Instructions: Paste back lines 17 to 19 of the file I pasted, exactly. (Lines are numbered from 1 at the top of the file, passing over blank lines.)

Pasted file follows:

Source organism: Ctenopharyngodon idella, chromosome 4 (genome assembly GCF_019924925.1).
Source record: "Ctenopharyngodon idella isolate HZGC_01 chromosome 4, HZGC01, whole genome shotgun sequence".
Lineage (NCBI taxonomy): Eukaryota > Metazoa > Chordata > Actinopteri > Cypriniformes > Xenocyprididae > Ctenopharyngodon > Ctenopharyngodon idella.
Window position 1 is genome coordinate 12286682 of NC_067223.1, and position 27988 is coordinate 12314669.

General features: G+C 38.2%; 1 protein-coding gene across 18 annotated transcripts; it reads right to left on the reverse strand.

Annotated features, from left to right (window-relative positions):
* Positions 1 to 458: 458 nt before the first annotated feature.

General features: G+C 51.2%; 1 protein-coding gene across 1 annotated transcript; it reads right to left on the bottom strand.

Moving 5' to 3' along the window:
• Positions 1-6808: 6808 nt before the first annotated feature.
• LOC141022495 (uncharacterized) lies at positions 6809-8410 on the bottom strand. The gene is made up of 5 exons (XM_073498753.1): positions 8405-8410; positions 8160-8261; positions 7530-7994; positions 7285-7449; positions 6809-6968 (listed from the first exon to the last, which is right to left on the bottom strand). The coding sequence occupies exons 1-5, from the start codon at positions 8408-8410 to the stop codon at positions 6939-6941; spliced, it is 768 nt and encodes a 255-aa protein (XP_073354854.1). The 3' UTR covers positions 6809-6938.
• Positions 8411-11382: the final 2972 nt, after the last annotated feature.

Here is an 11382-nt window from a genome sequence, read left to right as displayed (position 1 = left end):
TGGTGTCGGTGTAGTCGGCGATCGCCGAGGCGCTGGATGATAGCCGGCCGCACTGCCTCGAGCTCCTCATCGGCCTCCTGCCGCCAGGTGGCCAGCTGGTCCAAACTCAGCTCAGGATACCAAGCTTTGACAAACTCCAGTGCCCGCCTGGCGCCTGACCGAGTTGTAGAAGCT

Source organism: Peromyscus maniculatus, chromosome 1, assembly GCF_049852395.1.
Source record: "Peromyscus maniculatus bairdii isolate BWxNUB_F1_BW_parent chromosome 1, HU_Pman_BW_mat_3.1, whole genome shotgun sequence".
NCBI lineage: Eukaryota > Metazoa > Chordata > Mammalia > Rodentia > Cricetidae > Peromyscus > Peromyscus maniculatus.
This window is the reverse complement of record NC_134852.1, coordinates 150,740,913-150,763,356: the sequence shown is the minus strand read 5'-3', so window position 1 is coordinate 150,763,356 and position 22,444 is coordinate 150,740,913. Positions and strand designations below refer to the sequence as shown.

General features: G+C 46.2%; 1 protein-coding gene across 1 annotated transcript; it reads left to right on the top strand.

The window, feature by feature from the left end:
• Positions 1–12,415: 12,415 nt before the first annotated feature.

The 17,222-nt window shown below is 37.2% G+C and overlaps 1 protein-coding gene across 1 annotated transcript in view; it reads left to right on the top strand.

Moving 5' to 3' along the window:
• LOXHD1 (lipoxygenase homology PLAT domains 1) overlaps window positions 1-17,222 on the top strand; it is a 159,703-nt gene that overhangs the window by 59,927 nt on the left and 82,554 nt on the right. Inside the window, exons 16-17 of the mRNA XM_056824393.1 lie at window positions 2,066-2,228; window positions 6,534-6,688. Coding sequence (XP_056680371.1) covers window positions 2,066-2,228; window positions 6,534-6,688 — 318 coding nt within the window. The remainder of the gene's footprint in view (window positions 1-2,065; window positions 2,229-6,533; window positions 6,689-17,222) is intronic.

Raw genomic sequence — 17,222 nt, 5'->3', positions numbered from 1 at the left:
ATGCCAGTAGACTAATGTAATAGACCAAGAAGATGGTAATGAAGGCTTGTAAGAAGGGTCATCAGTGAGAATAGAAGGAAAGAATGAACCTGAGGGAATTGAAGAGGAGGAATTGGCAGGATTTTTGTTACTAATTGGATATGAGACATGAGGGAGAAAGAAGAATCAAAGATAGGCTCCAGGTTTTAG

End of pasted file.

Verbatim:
NCBI lineage: Eukaryota > Metazoa > Chordata > Mammalia > Rodentia > Cricetidae > Peromyscus > Peromyscus maniculatus.
This window is the reverse complement of record NC_134852.1, coordinates 150,740,913-150,763,356: the sequence shown is the minus strand read 5'-3', so window position 1 is coordinate 150,763,356 and position 22,444 is coordinate 150,740,913. Positions and strand designations below refer to the sequence as shown.

General features: G+C 46.2%; 1 protein-coding gene across 1 annotated transcript; it reads left to right on the top strand.